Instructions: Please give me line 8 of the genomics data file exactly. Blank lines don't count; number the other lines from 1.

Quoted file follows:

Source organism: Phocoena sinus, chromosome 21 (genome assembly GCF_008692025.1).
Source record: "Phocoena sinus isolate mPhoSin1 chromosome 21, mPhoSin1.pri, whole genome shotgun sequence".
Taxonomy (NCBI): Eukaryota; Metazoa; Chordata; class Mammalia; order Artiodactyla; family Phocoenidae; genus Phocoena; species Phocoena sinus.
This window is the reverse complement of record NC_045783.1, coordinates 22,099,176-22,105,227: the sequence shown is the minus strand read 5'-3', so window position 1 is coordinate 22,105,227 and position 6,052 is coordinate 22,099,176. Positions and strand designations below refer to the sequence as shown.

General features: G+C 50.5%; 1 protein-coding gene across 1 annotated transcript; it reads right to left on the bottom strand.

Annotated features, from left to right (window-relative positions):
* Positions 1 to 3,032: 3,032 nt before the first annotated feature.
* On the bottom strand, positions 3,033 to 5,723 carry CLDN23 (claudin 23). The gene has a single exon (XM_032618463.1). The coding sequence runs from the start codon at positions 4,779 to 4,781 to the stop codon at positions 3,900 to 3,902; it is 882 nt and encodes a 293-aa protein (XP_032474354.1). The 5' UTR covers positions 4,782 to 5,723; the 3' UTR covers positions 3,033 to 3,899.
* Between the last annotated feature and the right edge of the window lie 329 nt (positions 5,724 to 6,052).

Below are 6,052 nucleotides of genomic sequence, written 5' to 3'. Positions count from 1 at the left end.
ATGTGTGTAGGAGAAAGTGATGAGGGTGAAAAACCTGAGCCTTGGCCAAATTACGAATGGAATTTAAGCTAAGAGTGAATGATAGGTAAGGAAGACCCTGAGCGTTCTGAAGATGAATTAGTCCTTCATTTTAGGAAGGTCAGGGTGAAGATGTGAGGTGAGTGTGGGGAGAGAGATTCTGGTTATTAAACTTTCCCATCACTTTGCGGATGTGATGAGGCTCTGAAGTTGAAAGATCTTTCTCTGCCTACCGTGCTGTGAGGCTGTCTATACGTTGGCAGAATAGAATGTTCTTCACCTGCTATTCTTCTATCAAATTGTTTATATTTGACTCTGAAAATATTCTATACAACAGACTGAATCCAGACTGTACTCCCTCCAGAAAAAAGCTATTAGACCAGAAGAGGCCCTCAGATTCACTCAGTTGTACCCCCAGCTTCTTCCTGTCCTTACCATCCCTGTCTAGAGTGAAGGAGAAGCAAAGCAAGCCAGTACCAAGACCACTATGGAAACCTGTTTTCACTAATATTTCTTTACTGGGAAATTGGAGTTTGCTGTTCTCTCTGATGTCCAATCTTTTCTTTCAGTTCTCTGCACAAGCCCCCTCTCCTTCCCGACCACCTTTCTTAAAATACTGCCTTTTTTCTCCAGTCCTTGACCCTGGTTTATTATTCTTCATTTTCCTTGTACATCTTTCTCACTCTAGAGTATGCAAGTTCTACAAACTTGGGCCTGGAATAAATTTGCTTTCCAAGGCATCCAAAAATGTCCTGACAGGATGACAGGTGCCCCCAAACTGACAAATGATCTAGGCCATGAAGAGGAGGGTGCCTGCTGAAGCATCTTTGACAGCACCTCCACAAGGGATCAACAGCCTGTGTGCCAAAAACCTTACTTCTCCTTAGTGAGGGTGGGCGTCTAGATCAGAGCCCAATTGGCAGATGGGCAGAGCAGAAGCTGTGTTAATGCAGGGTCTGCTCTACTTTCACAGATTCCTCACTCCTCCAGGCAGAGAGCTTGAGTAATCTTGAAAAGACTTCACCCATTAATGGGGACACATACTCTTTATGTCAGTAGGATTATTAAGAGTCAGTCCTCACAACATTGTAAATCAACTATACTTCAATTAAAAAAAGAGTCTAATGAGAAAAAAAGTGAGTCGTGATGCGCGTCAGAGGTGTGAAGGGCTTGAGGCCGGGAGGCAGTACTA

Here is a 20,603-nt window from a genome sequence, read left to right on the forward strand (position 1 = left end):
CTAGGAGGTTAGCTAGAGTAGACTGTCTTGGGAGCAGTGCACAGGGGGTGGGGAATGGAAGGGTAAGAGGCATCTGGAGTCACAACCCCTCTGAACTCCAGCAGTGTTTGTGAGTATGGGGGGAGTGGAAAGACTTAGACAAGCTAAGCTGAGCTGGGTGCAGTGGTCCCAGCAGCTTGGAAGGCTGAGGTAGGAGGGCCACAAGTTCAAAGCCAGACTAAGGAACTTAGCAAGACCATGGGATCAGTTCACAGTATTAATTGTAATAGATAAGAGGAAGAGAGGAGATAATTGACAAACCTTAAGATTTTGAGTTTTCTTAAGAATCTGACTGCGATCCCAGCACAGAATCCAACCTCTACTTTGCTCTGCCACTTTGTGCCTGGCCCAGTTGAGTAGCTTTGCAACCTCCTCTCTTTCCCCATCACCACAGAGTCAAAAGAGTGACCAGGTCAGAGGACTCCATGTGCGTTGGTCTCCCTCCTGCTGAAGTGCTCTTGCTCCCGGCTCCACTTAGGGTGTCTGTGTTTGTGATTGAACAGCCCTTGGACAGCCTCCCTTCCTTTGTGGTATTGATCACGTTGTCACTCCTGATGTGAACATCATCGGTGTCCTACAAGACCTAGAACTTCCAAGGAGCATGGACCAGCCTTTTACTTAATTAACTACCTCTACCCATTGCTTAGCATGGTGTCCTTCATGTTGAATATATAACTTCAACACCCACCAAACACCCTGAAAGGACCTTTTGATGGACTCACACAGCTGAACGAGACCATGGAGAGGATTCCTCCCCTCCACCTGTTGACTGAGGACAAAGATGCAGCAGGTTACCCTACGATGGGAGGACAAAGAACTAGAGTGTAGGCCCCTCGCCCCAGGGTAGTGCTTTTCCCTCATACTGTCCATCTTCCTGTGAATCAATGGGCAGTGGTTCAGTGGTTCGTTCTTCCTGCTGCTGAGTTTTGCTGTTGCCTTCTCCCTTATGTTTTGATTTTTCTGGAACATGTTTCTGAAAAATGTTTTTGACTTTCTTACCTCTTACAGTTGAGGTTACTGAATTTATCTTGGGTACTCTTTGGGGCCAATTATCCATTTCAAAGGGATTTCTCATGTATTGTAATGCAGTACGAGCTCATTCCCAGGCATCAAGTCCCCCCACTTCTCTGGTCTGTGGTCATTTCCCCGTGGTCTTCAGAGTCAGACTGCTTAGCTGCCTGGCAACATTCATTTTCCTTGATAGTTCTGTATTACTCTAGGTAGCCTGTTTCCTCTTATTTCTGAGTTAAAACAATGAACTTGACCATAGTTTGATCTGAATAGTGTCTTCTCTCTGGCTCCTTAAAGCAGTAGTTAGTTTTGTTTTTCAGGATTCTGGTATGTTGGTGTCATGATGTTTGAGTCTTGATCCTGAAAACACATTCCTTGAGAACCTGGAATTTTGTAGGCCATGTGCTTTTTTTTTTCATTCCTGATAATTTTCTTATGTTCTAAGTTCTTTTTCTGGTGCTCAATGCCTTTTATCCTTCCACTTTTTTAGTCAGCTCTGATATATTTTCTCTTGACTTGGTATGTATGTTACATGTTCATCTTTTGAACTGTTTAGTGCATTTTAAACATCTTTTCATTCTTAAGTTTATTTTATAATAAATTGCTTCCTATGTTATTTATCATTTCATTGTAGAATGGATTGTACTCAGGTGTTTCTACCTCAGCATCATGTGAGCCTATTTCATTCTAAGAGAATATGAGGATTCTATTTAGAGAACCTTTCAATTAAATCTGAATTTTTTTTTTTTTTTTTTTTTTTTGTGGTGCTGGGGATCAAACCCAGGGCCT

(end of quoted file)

* On the bottom strand, positions 3,033 to 5,723 carry CLDN23 (claudin 23). The gene has a single exon (XM_032618463.1). The coding sequence runs from the start codon at positions 4,779 to 4,781 to the stop codon at positions 3,900 to 3,902; it is 882 nt and encodes a 293-aa protein (XP_032474354.1). The 5' UTR covers positions 4,782 to 5,723; the 3' UTR covers positions 3,033 to 3,899.